Recognizing Different Parenting Time ViolationsWhen a court rules on parenting time as part of the allocation of parental responsibilities, it is a legally enforceable court order. A parent who violates the agreement may face criminal and civil consequences, including:

  • Fines;
  • Scheduling make-up parenting time for the other parent;
  • Payment of a cash bond to insure against future violations;
  • Probation;
  • Driver's license suspension; and
  • Up to a year in prison after a third offense.

Abuse of parenting time unlawfully reduces the amount of time one parent gets to spend with his or her children. There are multiple methods that parents can use to violate a parenting time agreement.

Withholding Children

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Overcoming the Stigma of Male Spousal SupportIt is increasingly common for women to be the breadwinner in marriages, while more husbands are choosing to be stay-at-home dads. Societal norms are changing so that marriage roles are more independent from gender. Gender norms have also changed in divorce. Whereas it was once assumed that the husband would pay spousal support to the wife, more courts are awarding spousal support to men. However, statistics suggest that a significant number of men are eligible for spousal support but do not receive it. Because Illinois law does not distinguish between genders in determining spousal support, there should be no legal reason for this. Society’s lingering gender bias is likely the reason more divorced men do not receive spousal support.

Male Pride

Some men believe that receiving spousal support payments from their former wives would emasculate them. Through their experiences witnessing other marriages growing up, they may have learned that:

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Women More Likely to Initiate DivorceWhen breaking down the finances of a typical heterosexual marriage, women are more likely to struggle financially following a divorce than men. There have been gains in gender equality as compared to decades ago, but husbands on average still have greater income and resources than their wives. The division of marital property and support payments from their husbands may not be enough to offset their increased financial responsibilities as single home owners or parents.

Despite what they have to lose, studies consistently show that women are more likely to ask for a divorce than men. One common theory is that women are more sensitive to relationship issues than men. However, some research does not support this theory. A recent study found that:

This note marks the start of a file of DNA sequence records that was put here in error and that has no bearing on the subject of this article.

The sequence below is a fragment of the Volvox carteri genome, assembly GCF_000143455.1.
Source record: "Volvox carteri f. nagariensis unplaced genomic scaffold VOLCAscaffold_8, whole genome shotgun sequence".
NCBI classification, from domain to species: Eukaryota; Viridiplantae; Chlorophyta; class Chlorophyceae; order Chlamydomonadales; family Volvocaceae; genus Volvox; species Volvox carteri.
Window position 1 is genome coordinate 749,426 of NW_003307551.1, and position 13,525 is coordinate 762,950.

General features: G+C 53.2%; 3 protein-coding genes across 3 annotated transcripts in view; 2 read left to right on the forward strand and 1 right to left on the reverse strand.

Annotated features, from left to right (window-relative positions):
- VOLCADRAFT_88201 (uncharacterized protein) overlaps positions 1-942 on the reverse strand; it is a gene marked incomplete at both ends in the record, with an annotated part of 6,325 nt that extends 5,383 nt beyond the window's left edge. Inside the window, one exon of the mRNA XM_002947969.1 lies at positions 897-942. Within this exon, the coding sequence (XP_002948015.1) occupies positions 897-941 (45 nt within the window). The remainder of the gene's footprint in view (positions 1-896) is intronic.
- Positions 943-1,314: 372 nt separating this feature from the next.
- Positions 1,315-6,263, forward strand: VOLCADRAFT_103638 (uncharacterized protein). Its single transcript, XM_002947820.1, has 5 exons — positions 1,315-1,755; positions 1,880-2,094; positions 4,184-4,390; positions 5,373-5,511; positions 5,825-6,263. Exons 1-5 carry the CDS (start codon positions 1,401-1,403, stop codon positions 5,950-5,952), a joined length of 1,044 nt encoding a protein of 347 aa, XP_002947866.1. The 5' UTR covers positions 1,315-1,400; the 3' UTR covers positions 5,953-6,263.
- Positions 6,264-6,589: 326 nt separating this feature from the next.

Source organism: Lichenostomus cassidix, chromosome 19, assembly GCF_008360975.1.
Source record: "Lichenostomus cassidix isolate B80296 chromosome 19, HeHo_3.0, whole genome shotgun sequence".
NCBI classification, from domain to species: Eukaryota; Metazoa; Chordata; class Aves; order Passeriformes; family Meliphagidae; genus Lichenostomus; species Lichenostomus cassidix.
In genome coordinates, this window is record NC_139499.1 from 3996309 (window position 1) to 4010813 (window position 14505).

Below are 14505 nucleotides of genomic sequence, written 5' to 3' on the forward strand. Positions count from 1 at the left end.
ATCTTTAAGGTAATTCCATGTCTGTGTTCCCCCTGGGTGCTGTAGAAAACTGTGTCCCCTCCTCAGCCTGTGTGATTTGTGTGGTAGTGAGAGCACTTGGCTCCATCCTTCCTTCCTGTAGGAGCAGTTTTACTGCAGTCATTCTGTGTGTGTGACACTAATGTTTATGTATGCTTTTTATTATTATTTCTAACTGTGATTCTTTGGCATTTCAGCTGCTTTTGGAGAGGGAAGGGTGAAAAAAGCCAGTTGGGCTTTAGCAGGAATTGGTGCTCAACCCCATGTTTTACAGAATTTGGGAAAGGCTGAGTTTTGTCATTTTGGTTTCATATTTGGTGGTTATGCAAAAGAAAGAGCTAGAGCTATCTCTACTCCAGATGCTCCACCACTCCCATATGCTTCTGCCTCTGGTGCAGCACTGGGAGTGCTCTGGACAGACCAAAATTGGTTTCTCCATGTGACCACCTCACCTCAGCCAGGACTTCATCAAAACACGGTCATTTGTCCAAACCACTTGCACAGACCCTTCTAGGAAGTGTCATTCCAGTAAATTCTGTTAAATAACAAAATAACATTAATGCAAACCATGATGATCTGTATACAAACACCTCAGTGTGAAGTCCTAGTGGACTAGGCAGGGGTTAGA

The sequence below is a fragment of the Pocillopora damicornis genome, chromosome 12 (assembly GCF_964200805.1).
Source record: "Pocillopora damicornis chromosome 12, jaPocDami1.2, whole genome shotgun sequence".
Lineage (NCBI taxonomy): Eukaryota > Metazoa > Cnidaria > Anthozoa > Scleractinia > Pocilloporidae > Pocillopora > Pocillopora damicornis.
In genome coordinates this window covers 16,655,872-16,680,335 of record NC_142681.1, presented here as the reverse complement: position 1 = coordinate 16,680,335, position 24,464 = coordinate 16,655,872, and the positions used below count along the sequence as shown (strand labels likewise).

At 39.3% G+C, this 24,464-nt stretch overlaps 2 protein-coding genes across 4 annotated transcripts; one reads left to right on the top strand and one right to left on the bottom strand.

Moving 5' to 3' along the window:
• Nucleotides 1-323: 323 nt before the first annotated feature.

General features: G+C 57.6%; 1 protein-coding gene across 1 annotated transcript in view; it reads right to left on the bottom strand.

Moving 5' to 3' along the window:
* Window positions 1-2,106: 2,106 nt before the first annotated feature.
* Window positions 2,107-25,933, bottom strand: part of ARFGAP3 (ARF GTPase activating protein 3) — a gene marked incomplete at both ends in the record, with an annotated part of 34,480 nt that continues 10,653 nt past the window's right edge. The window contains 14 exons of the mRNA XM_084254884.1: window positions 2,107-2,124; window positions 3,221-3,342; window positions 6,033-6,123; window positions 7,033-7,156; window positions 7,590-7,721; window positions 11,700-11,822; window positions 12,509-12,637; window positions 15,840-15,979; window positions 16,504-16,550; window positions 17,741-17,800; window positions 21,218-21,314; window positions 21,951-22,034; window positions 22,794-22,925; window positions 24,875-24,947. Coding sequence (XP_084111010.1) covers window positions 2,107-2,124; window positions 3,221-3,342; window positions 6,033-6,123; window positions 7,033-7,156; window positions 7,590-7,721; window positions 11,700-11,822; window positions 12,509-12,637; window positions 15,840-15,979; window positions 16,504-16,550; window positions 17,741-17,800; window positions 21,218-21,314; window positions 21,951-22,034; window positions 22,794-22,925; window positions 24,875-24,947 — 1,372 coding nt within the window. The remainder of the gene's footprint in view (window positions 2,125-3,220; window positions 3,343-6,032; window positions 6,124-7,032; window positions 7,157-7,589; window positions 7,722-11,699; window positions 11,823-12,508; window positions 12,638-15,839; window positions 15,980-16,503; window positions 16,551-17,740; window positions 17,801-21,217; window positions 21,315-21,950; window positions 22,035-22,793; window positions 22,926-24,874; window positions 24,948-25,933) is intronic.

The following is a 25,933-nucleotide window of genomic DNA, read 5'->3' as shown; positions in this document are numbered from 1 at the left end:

• Women initiate the divorce in 69 percent of case; but
  • Men and women are equally likely to break up a relationship that is not a marriage. 

The disparity suggests that there are qualities unique to marriage that cause relationships to dissolve. Researchers have hypothesized that traditional gender roles are possibly the reason more women ask for divorce.

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Proving Emotional Abuse When Determining Allocation of Parental ResponsibilitiesThe legal definition of domestic abuse is not limited to physical attacks. A spouse or parent can verbally abuse others through harassing and demeaning behavior. Examples of emotional abuse include:

  • Insults;
  • Foul Language;
  • Threats;
  • Intimidation; and
  • Words meant to humiliate or isolate someone.

During a divorce, one parent may argue that the other parent is abusive and should have limited time with their children. Even without a criminal conviction, the court can consider a parent’s abusive nature in determining the allocation of parental responsibilities. However, emotional abuse is more abstract than physical abuse because there are no visible injuries. You must plan how you will present your evidence in order to prove that your spouse is emotionally abusive.

Evaluations

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Double Dipping and Business Valuations During DivorceDouble dipping comes in many forms and generally leaves at least one person upset. When it occurs during a divorce, a spouse is giving up an inequitable share of money or assets. “Double dipping” in divorce happens when a spouse’s income is used to determine both:

Many states, including Illinois, try to prevent double dipping by not counting personal income as a marital property. During business valuations, distinguishing personal income from marital property can be difficult. A business is both a shared property and an individual income source. How you determine a business’ value can prevent double dipping.

Valuation Process

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Goostree Law Group

Goostree Law Group

 555 S. Randall Road, Suite 200
St. Charles, IL 60174

 630-584-4800

 400 S. County Farm Road, Suite 300
Wheaton, IL 60187

 630-407-1777

Our Illinois divorce attorneys represent clients in Kane County, DuPage County, Kendall County and DeKalb County, including Geneva, Batavia, St.Charles, Wayne, Wasco, Elburn, Virgil, Lily Lake, Aurora, North Aurora, Elgin, South Elgin, Bartlett, Crystal Lake, Gilberts, Millcreek, Maple Park, Kaneville, LaFox, Yorkville, Oswego, Plano, Sugar Grove, Big Rock, Bristol, Newark, DeKalb, Sycamore, Naperville, Wheaton, West Chicago, Winfield, Warrenville, Downers Grove, Lombard, Oak Brook, Streamwood, Hoffman Estates, Barrington, South Barrington, Lake Barrington, Schaumburg, Big Grove, Boulder Hill, Bristol, Joliet, Kendall, Lisbon, Minooka, Montgomery, Plainfield, Sandwich, Yorkville and many other cities.

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